En EspaŅol

Q. Who is Mr. Smarty Plants?

A: There are those who suspect Wildflower Center volunteers are the culpable and capable culprits. Yet, others think staff members play some, albeit small, role. You can torture us with your plant questions, but we will never reveal the Green Guru's secret identity.

Help us grow by giving to the Plant Database Fund or by becoming a member

Did you know you can access the Native Plant Information Network with your web-enabled smartphone?

Share

Ask Mr. Smarty Plants

Ask Mr. Smarty Plants is a free service provided by the staff and volunteers at the Lady Bird Johnson Wildflower Center.

Search Smarty Plants
    
 
See a list of all Smarty Plants questions
Can't find the answer in our existing FAQs, submit a question to Mr. Smarty Plants.
Need help with plant identification, visit the plant identification page.
 
rate this answer
Not Yet Rated

Thursday - July 07, 2011

From: Arlington, TX
Region: Southwest
Topic: Pests, Cacti and Succulents
Title: Controlling Cochineal Insects on Cholla Cactus
Answered by: Brigid & Larry Larson

QUESTION:

We have cochineal insects on a cholla cactus. Will they kill the plant? What should we do to get rid of them if water spraying them won't work?

ANSWER:

Yes, Feeding cochineals can damage the cacti, sometimes killing their host.  

You seem to be on the right track, The Cactus Doctor discusses Cochineal eradication.  Their recommendations were:
1)       A power nozzle attached at the end of your hose.
2)      If the infestation begins to get out of control, treating the areas by scrubbing them with insecticidal soap or unscented dish soap was suggested. Neem Oil was also mentioned for a natural approach.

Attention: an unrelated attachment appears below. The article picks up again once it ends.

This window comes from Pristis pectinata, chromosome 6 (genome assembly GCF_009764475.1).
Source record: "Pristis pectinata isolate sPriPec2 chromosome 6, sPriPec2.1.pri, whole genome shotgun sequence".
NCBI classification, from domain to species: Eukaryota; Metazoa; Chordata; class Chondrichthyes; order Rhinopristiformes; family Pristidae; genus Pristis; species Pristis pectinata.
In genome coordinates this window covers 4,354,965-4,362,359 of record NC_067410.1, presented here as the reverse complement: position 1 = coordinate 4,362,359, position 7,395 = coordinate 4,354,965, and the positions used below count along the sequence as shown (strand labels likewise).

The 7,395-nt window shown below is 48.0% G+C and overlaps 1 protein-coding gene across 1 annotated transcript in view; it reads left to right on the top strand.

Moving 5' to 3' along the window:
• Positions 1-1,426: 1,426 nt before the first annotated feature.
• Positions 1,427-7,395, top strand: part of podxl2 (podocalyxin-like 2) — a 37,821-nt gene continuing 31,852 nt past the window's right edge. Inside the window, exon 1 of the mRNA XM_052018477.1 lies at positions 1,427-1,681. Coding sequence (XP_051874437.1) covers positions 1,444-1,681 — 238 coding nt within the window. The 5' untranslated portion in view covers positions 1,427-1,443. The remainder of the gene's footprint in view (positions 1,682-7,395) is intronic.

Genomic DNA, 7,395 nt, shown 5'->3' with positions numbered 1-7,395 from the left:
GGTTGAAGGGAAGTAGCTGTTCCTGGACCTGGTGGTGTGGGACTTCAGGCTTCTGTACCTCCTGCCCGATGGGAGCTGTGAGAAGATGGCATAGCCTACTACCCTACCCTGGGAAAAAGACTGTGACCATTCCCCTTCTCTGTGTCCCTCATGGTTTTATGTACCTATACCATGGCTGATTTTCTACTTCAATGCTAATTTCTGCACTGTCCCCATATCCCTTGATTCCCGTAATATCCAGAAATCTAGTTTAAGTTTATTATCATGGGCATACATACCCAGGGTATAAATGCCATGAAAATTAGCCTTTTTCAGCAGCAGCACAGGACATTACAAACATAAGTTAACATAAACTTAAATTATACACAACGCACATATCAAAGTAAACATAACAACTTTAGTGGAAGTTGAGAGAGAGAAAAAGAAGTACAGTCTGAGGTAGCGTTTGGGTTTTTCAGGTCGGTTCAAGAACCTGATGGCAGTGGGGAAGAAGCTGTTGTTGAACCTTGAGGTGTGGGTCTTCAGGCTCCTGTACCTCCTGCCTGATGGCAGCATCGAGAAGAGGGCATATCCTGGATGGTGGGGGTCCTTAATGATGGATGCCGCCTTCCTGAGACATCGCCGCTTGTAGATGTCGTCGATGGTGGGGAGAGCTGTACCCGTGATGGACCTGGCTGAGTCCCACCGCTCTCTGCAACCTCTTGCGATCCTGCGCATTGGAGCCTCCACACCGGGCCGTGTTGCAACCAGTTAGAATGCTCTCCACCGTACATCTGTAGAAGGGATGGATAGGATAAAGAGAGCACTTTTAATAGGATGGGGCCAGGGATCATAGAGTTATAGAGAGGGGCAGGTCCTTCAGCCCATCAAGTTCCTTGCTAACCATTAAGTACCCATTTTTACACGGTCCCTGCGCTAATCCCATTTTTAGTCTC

A similar set of solutions were also recommended by the University of Arizona Extension in a publication on Cactus Diseases and in a previous Mr Smarty Plants question 

Several webpages mentioned the use of insecticides, and Wikipedia mentioned several natural preditors:   “Several natural enemies can reduce the population of the insect on its cacti hosts. Of all the predators, insects seem to be the most important group. Insects and their larvae such as pyralid moths (order Lepidoptera), which destroy the cactus, and predators such as lady bugs (Coleoptera), various Diptera (such as Syrphidae and Chamaemyiidae), lacewings (Neuroptera), and ants (Hymenoptera) have been identified, as well as numerous parasitic wasps.”

 

More Cacti and Succulents Questions

Non-native jade plant from Pauline SC
August 24, 2012 - Do jade plants grow in South Carolina; if, so where?
view the full question and answer

Foundation plants for Albuquerque.
July 01, 2012 - Hello, I live in Albuquerque. I am looking for some native/xeric low water usage plants for foundation plants for my home. They will be foundation plants for a two story home that has a large ponde...
view the full question and answer

Trimming freeze-damaged Agave Americana in Alvarado TX
April 08, 2010 - What is the best way to trim Agave Americana cactus? The freeze this winter when it snowed has caused the leaves to die towards the bottom of the plant.
view the full question and answer

Survival of yucca plant mowed down in Oklahoma
April 15, 2009 - I have a yucca plant that came from a very old plant of my late father, and had transplanted it 6 years ago and it came back every year and bloomed. This morning I went outside and noticed my husband...
view the full question and answer

Plants for hanging flower boxes from Austin
July 27, 2013 - I have two long flower boxes 17" x 15" x 25 feet long one on the north side of the apt and one on the south made of metal suspended about four feet from the ground. One will get the morning sun and ...
view the full question and answer

Smarty Plants's Facebook profile Support the Wildflower Center by Donating Online or Becoming a Member today.

Mr. Smarty Plants wants you to be his Facebook friend. Click the Facebook icon to add yourself to Mr. Smarty Plants list of friends.
E-NEWSLETTER | BECOME A MEMBER | DONATE NOW | MEDIA | SITEMAP
© 2014 Lady Bird Johnson Wildflower Center